Posted: Thursday, August 27, 2009 8:01 pm
Dear Annie: My common-law wife of many years has left me for another man. I let my pursuit of the dollar rule my life and spent so much time working to support my family that I did not give them what they truly needed. I made many mistakes and the first was not standing before God and marrying my wife.
Before “Carla” left, we never argued and I was totally unaware she was unhappy. She now has a new boyfriend, who has no home, no car, no job, no future and a very bad reputation around our town.
I am in counseling. How can I convince Carla to join me or at least consider reconciling? She drops by the house to tend her horses, but often doesn’t tell the children when she’s here and this hurts them. I don’t know how to get through to her. I would do anything to have my family whole again. — Heartbroken in Norco, Calif.
Dear Norco: It sounds as if Carla is running away, and she has chosen a boyfriend who reflects that sense of irresponsibility. Until she is ready to face her life as it is, she will not be responsive to reconciling. Continue with your counseling so you can deal with your emotions about the situation, as well as the problems that will crop up. If you are patient, Carla might come back, but please don’t put your life on hold. You and the children deserve to have a stable, happy home with or without her.
Dear Annie: I am in my early 30s and happily married. My husband and I have been trying to conceive for four years. We achieved pregnancy once, which resulted in a miscarriage. Meanwhile, our friends are having babies left and right. I no longer can handle baby showers, but I always send gifts and good wishes.
In these four years, we have encountered both well-meaning and cruel people who say awful things to our faces and behind our backs. Our struggles have served as gossip at parties, which is embarrassing and hurtful. Here are some of the gems we’ve heard: “There must be something terribly wrong with you,” “You’re selfish for not coming to my baby shower,” “Fertility treatments are morally wrong, so it’s no wonder they’re not working,” and “Maybe God doesn’t want you to have children.”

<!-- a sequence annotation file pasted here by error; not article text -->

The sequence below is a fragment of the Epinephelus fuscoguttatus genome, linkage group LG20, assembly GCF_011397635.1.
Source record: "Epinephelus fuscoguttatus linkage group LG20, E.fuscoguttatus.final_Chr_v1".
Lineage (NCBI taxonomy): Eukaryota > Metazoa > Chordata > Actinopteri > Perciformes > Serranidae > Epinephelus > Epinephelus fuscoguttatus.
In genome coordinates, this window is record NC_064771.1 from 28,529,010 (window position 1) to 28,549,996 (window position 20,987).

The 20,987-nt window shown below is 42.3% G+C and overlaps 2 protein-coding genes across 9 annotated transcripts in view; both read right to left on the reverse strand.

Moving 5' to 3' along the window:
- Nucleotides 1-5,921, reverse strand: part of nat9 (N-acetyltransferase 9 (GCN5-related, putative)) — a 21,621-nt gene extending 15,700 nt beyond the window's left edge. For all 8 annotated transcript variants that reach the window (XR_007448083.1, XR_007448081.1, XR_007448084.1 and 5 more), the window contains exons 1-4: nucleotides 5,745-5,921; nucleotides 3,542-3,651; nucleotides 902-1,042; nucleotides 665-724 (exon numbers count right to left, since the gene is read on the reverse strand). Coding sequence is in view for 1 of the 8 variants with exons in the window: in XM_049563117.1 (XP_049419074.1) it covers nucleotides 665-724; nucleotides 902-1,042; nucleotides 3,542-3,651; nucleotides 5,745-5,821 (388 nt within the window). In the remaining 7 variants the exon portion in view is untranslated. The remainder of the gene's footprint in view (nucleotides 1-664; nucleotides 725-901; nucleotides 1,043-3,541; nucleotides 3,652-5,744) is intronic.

How should we respond to these types of comments? It is painful to know that our fertile acquaintances don’t feel our situation deserves respect or discretion. — Infertile Myrtle
Dear Myrtle: Some of those comments are utterly reprehensible. You have several choices of response: “Thank you for your opinion,” “Sorry you feel that way,” “I’m sure you didn’t intend to be hurtful and cruel” and the all-purpose “I can’t imagine why that’s your business.” If you have not already done so, please contact Resolve (resolve.org) at 1760 Old Meadow Rd., Suite 500, McLean, VA 22102 for support and encouragement.
Dear Annie: “Patrick in Stockton, Calif.,” said men enjoy strip clubs because they aren’t getting what they need from their wives at home. You said, “Insecure men often prefer professional women because they don’t care what the guy is like as long as he has money.”
As a practicing attorney, I consider myself a professional woman, and I most certainly DO care what a guy is like. I finally concluded you must have used the term “professional women” in reference to females who work in the sex trade. That’s certainly an unconventional use of the word “professional.”
My dictionary says a profession is “a calling requiring specialized knowledge and often long and intensive academic preparation.” Strip clubs and lap dances? I don’t think so. — Professional Woman
Dear Woman: Please tell us you are joking. “Professional woman” is a common term used to denote a female who is paid for sex-related work. A reference to “professional women” in a letter about strip clubs should not bring to mind an attorney, unless you have talents of which we are unaware.
Annie’s Mailbox is written by Kathy Mitchell and Marcy Sugar, longtime editors of the Ann Landers column. Please e-mail your questions to firstname.lastname@example.org, or write to: Annie’s Mailbox, P.O. Box 118190, Chicago, IL 60611. To find out more about Annie’s Mailbox, and read features by other Creators Syndicate writers and cartoonists, visit the Creators Syndicate Web page at www.creators.com.
Published in The Messenger 8.27.09